Manhattan is the stage Tuesday for potentially significant political events for evangelical Americans.
Hundreds of conservative Christian leaders meet Tuesday morning with presumptive Republican presidential nominee Donald Trump to assess just how strongly they will support him. By the evening, a separate group of #NeverTrumpers is expected to meet to try to galvanize a conservative alternative. Meanwhile Hillary Clinton picked up the endorsement Tuesday of a well-known evangelical, Deborah Fikes of the World Evangelical Alliance.
The morning event with as many as 1,000 social conservative leaders — mostly evangelical — starts at 10:15 a.m. and ends about midday. There is not a vote or endorsement coming at the end, and participants say they are coming with open minds. But polls show that a majority of white evangelicals — and social conservatives in particular — are leaning toward Trump. The question is how greatly.
Lower in this post, we share meeting attendees’ comments on what they want to hear from Trump. Their priorities include support for traditional marriage, economic development, terrorism and something conservative radio talk show host Eric Metaxas calls “some level of introspection and self-knowledge.” (Metaxas is a Trump supporter).
The meeting is a display of many old-guard conservative Christian leaders — and an impressive display at that. The event opens with former GOP candidate and neurosurgeon Ben Carson talking about unity, and then Liberty University President Franklin Graham says a prayer before Trump speaks. There will then be a question-and-answer session moderated by another former presidential candidate, Mike Huckabee.
About 50,000 questions were submitted, organizers said; 20 were chosen. Here are THE leaders who will ask questions on the following topics: James Dobson from Focus on the Family will ask about religious liberty, political activist and former Christian Coalition head Ralph Reed will ask about national security, prominent Latino pastor Samuel Rodriguez will ask about immigration, Texas mega-pastor Jack Graham will ask about leadership, Maryland Bishop Harry Jackson will ask about marriage, Southern Baptist Convention President Ronnie Floyd will ask about racial tensions, and California televangelist David Jeremiah will ask about Israel policy.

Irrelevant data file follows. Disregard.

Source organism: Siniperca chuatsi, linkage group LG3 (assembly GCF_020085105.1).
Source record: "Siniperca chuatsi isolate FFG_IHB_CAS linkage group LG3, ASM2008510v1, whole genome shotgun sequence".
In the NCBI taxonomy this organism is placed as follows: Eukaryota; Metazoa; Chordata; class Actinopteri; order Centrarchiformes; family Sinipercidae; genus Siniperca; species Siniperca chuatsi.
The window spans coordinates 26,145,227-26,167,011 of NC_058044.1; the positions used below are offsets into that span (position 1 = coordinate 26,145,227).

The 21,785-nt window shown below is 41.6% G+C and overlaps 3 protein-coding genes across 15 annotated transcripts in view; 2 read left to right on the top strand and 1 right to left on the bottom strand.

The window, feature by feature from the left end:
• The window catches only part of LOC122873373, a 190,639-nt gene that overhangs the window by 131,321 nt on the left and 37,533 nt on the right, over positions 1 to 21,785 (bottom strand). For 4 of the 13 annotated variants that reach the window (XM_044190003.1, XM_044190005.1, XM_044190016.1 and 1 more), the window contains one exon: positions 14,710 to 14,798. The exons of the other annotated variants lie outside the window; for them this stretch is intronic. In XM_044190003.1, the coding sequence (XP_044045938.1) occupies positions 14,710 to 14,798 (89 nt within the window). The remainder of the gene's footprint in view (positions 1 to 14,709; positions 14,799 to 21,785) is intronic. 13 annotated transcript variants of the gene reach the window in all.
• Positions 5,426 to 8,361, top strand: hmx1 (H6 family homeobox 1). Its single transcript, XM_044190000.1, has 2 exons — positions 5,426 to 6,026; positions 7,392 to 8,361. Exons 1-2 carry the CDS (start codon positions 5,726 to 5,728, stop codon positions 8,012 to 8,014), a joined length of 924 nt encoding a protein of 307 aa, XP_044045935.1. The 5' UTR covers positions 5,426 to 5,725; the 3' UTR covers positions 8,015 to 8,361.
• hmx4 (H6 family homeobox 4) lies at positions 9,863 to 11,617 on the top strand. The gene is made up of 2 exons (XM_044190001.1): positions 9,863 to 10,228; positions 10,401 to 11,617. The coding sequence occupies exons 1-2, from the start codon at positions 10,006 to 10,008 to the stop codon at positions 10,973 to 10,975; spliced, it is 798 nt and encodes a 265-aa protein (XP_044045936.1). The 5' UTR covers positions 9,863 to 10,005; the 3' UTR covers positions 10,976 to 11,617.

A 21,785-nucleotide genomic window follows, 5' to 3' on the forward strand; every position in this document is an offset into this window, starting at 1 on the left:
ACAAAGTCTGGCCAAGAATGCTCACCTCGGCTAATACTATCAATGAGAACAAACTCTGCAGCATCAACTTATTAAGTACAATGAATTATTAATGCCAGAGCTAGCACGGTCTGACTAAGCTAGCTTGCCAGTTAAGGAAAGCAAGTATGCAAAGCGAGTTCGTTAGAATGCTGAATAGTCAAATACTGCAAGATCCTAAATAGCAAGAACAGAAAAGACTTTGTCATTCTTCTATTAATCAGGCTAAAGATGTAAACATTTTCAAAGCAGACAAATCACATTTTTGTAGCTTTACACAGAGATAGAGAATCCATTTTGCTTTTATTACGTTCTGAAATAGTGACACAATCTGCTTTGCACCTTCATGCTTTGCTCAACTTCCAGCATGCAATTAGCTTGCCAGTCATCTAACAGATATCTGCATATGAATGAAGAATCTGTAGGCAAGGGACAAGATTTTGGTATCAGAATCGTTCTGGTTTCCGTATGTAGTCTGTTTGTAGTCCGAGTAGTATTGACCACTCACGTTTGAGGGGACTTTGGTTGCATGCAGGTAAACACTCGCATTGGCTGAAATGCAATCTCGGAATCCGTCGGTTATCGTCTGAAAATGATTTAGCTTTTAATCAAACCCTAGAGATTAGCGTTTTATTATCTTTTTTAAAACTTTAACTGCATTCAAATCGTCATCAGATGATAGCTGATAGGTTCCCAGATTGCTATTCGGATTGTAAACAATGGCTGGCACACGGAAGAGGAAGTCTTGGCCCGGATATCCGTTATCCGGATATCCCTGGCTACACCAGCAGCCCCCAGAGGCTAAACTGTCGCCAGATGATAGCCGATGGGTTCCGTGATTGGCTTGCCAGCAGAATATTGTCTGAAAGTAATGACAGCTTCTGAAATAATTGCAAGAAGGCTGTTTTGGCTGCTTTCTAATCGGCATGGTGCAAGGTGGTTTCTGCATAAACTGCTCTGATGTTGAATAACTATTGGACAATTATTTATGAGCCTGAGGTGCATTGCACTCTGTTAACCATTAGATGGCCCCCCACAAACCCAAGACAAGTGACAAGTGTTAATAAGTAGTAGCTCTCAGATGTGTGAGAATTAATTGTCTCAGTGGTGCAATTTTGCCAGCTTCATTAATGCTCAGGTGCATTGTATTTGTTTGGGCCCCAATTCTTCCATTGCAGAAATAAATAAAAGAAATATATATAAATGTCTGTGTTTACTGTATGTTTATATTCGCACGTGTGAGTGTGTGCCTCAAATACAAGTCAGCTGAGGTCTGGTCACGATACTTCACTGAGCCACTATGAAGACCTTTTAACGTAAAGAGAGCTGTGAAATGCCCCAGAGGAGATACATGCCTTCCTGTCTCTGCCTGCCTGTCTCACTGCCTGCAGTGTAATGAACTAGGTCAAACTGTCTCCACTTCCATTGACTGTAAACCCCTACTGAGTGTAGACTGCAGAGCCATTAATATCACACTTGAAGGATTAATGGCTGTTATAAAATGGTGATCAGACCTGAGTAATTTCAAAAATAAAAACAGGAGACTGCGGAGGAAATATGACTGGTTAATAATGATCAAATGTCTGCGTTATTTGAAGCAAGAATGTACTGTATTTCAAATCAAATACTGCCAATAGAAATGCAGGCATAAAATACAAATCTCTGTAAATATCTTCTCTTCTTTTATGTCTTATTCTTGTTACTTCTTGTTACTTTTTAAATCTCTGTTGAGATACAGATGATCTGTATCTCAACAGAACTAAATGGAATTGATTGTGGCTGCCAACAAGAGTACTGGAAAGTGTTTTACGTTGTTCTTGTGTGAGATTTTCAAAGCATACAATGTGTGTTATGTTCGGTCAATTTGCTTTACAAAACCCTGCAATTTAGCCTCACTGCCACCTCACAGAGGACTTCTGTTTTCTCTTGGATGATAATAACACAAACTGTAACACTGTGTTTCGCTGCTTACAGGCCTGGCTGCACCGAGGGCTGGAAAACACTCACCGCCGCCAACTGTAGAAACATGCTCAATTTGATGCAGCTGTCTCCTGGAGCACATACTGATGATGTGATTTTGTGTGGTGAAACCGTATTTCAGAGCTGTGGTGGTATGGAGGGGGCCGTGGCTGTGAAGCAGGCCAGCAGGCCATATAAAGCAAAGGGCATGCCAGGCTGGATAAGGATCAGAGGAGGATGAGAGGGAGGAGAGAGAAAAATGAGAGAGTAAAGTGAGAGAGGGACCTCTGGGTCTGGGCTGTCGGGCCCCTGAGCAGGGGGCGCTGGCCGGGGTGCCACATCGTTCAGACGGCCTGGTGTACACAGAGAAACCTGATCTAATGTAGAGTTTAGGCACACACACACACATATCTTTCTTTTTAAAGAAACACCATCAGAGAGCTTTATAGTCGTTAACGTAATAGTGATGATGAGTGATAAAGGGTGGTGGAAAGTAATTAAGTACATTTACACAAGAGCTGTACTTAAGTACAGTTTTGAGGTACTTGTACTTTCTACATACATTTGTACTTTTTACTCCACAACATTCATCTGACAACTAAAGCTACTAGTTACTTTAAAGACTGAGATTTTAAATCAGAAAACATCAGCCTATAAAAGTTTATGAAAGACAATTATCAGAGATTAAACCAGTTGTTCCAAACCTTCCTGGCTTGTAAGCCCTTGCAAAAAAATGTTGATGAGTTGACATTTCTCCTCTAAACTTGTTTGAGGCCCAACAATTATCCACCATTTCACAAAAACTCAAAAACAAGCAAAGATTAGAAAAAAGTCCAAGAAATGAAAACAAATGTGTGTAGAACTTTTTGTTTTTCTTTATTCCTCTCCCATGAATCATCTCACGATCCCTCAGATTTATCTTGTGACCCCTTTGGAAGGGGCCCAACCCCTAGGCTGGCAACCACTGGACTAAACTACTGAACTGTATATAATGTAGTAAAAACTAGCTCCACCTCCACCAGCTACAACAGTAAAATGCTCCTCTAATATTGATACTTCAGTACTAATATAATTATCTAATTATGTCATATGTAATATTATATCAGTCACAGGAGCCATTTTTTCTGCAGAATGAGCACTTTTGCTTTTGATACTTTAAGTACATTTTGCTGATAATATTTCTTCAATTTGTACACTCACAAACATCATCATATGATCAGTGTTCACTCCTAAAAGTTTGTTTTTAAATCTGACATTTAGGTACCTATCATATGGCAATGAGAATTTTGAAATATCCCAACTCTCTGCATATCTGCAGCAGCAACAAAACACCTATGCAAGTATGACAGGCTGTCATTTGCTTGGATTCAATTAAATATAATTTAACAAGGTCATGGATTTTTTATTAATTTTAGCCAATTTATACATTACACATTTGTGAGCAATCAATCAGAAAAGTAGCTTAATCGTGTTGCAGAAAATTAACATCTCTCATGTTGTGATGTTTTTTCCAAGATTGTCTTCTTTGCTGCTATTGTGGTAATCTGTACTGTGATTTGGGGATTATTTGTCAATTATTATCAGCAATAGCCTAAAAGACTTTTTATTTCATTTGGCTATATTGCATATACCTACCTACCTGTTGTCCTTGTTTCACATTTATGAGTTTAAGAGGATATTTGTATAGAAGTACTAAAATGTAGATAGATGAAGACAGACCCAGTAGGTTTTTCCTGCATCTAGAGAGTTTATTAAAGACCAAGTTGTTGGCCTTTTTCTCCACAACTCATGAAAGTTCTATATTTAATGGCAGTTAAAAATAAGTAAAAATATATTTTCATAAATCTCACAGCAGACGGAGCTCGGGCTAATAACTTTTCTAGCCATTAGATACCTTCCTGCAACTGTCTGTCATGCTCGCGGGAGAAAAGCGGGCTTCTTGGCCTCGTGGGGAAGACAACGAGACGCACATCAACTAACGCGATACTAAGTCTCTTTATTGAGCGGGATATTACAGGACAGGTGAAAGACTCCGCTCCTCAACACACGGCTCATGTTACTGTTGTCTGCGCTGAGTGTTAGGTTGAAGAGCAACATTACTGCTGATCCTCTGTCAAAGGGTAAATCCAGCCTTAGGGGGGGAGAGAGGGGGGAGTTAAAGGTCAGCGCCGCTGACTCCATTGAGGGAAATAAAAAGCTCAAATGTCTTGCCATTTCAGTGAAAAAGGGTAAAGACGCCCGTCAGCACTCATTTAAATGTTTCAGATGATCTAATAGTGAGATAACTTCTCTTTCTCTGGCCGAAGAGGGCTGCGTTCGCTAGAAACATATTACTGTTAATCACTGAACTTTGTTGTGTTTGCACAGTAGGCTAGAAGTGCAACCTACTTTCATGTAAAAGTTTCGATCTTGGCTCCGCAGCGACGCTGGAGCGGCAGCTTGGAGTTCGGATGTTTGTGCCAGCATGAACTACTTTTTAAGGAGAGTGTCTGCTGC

The meeting is closed to the media, but a news conference is expected later Tuesday.
Although Americans in general have been moving away from institutional faith, evangelicals in particular have always been skeptical of such hierarchy, and it’s hard to say how much sway the group will have in firing up the evangelical base.
By evening, a very different evangelical effort gets going in Manhattan. That includes members of a new group called Better for America, a coalition of social conservatives and other moderate Republicans who are opposing Trump. That effort was described a few days ago by my colleague Jennifer Rubin. The meeting Tuesday night, one evangelical leader attending said, will include topics from recruiting a candidate to improving ballot access to “strategies for causing trouble at the [GOP] convention.”
Social conservatives in the group say a hallmark is willingness to compromise – to a degree.
“To be frank, at this point there’s a widespread feeling it would be hard to do worse than a choice between Trump and Clinton. There are threshold issues like [opposition to abortion] but this is not a group that will be overly strict about ideology” at this point. “The circle of trust is wide.”
Also Tuesday, Fikes, a longtime leader in major evangelical organizations, in particular on human rights and religious freedom issues, said Clinton represents Christian values far more than Trump.
“I feel like years of all the work that has been done on advancing international religious freedom in the last 15 years is in danger of unraveling with the policies of Donald Trump,” said Fikes, a longtime board member of the National Association of Evangelicals, and the United Nations’ representative for the World Evangelical Alliance. The WEA is an umbrella group of national evangelical organizations from dozens of countries around the world.
Fikes said she hears regularly from evangelicals overseas who are concerned that Trump’s comments on immigration and Islam could harm Christians who are minorities in other nations. Clinton, Fikes said, is associated with things like health care and anti-poverty work.
“People refer to her as Sister Hillary, evangelicals! They don’t question her faith” she said.
In recent days, we asked some attendees of the large morning gathering about what Trump would have to say to earn their support on Tuesday? Several people weighed in.
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SOURCE: The Washington Post – Michelle Boorstein and Julie Zauzmer